Should Couples Pool Their Assets: Common Advice May Be Dangerous
Originally posted on Forbes.com
Should “I Love You” Mean Pooled Finances?
There was a recent column in the financial press with financial advisers commenting on whether couples should pool their finances. The advice given might have been appropriate for the particular couple involved in the story. But the couple being addressed had very specific facts that are not an appropriate touchstone for many others. The couple had been together 15 years before getting advice to merge assets, and they had no children from prior relationships or their current relationship. Their wealth level appeared to be about $500,000, well below the threshold of any estate tax considerations. Both spouses also had jobs that were low or no risk so liability concerns were limited (although out of precaution everyone should likely do some asset protection planning). Because of that, the advice given to them would be too simplistic and often at odds with good estate planning that many other people should consider. No doubt, many readers will inappropriately extrapolate from that unique fact pattern to themselves. That could be quite dangerous. This article will take a broader, and more comprehensive look at this common presumption that couples should merge or pool their assets.
Apparently almost 50% of couples have only joint assets. For those with modest wealth, limited liability exposure, and a simplistic planning situation, which might be OK. But for many couples pooling all their finances may just be a bad move. While the advisers weighed in on several planning implications of pooling assets, some of which we’ll explore, the decision to pool assets can have significant implications to asset protection planning, the viability of your irrevocable trusts, and more. A more sophisticated analysis of whether or not assets should be pooled may be advisable for you. You should not use generic advice, or worse, specific advice designed for a fact pattern different than yours, ignores nuances that could be vital to your situation.
Document Your Pooling Goals and the Consequences
If you’re going to pool your finances in one, a few or all aspects, consider documenting what you are doing, why you are doing it, and what your goals are. That can be done in many different ways. First off, have your financial adviser put together a plan and forecast so that there is an explanation of what you are trying to do. Work out a written investment policy statement so that there is a framework for agreement as to the investment philosophy that you both will adhere to. If after those basics you both still believe pooling makes sense, get an attorney to advise you as to the pros and cons of pooling. If you still proceed document both of your objectives, and perhaps just as important, how that pooling will be unwound if there is an issue (e.g. your relationship ending).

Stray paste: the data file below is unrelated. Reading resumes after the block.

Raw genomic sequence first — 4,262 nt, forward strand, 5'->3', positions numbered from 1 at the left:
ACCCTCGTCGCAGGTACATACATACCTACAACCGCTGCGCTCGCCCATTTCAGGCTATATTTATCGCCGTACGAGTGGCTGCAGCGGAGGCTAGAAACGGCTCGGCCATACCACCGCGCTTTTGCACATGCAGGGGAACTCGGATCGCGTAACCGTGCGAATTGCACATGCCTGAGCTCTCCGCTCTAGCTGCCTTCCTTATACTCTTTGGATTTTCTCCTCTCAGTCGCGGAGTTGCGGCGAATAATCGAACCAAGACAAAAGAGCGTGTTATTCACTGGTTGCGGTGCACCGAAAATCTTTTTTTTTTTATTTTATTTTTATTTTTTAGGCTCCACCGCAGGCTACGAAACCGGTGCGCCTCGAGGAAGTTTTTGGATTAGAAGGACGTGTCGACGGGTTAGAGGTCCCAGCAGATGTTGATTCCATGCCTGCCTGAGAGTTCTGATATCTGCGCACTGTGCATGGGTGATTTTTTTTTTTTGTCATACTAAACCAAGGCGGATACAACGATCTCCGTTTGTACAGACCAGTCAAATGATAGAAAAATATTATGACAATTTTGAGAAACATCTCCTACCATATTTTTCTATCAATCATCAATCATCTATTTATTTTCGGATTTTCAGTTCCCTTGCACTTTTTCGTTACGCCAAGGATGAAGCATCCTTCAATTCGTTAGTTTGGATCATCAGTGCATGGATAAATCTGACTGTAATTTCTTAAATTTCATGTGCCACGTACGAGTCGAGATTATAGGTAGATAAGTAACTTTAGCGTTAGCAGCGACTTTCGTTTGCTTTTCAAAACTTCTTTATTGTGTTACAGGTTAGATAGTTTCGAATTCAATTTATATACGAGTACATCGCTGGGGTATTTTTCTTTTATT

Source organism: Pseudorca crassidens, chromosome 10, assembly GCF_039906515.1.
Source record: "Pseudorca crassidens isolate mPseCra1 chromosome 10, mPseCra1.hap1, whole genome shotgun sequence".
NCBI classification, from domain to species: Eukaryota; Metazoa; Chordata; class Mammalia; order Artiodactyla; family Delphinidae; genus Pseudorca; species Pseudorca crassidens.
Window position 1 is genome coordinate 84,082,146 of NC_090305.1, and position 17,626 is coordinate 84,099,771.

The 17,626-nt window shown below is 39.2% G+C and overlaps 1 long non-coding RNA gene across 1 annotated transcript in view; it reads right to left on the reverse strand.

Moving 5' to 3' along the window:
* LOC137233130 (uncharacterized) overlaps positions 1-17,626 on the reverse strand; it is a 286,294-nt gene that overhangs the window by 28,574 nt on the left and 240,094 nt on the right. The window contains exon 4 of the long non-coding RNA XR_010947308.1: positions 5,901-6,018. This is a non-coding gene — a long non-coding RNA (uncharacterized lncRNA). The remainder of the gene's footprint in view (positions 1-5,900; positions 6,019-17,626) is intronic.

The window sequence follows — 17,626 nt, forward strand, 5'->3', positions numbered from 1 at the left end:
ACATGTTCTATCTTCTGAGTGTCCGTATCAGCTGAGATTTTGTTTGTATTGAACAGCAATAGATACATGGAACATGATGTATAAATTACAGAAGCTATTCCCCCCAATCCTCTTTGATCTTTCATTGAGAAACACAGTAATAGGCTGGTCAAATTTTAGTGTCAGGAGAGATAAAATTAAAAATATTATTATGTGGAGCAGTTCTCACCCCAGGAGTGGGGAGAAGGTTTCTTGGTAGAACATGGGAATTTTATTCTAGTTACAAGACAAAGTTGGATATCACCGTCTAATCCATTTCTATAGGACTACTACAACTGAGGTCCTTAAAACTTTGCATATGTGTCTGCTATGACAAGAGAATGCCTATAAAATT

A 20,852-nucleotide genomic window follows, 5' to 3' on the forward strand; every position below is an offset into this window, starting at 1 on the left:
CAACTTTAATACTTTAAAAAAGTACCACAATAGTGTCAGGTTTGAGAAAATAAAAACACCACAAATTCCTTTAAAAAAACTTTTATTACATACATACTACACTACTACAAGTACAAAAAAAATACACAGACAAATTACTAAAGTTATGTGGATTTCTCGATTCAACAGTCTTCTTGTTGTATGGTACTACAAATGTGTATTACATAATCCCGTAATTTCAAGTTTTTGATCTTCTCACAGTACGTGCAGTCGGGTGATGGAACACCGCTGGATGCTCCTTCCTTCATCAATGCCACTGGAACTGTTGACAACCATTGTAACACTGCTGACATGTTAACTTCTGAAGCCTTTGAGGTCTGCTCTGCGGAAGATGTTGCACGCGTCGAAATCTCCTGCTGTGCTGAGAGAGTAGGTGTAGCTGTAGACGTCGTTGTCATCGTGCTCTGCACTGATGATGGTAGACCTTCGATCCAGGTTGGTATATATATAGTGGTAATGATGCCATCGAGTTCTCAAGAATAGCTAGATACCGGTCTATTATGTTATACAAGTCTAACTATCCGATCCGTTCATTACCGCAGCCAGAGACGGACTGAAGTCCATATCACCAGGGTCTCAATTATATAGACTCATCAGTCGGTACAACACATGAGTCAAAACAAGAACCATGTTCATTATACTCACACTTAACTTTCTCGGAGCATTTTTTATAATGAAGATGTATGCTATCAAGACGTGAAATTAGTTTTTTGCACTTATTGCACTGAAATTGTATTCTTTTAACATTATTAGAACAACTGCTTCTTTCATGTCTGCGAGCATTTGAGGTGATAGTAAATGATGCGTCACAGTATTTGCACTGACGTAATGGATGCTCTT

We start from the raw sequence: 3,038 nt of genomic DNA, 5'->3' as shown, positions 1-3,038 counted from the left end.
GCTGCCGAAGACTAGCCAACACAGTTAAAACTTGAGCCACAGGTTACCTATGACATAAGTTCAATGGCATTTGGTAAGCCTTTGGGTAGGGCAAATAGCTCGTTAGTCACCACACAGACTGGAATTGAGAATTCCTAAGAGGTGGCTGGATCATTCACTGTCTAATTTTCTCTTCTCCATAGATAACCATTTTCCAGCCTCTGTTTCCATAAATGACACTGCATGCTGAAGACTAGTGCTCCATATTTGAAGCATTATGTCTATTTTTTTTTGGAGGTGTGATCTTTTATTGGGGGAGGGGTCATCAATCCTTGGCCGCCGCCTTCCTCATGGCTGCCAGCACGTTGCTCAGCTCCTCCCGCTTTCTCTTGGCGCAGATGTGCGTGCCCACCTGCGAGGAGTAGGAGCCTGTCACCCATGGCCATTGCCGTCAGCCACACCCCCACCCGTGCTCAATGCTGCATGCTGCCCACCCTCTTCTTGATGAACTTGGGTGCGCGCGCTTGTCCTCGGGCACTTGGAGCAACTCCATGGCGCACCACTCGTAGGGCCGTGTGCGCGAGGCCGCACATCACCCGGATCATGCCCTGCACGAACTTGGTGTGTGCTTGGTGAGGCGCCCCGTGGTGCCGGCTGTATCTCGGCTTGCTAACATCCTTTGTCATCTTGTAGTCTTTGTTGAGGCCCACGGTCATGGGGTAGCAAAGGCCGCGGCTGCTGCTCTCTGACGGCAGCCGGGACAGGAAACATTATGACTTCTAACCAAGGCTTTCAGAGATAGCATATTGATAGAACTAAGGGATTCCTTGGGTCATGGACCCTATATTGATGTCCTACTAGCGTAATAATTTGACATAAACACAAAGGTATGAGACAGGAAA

It might be easy to pool your assets, but a costly nightmare to “un-pool” them if stuff happens. It’s kind of like the old riddle “What is easy to get into, and hard to get out of? Trouble.” So, if you engage your financial adviser in a discussion about their recommendation about pooling for psychological or other reasons, spend just as much time discussing unwinding those arrangements.
If you’re in a second or later marriage, and especially if one or both of you have children from a prior relationship, might you want to keep certain assets separate so that they can pass on your death to your children? Sometimes yes, sometimes no, and there are lots of options. But the couple in the story we are expounding on had no children from prior relationships so that their fact pattern on that point was much simpler than that of many families.
Before you pool any of your finances find out the implications of what that might mean to the characterization of the assets involved for matrimonial purposes. If you have an asset that was premarital and maintained separately with no commingling of marital resources, that asset might be characterized as separate property that could be yours in the event of a divorce. If you pool that by merging your account with one of your spouses into one new joint account, that may forever change the character and implications of those assets. Speak to an attorney before you change title to accounts to understand what the implications are. You might still proceed, but isn’t it better to know what you are getting into? None of the advisers in the article even mentioned the matrimonial implications to pooling.
What Asset Is Involved?
In the story the couple owned a second home. If that second home is in a state other than in which you live, on death you could face probate of that asset in that second state (called “ancillary probate”). Part of the discussion should be not only about what to pool or not but also about the other implications of each asset involved. If you change the title of a vacation home in another state to join, the survivor will inherit it on the first spouse to die passing. But on the second death heirs might still face a second probate proceeding. Using a revocable trust to own the house, or each of your trusts to own half of the house might be an option worth discussing. Another consideration is if that second home is rented. If so, you might want to have a limited liability company (“LLC”) formed to own the property to provide some protection for your other assets if a tenant might sue. Again, consider all the implications to how an asset is owned, not only whether you would like to own it jointly as a couple.
Pooling Finances By Filing Joint Income Tax Returns: Good or Bad?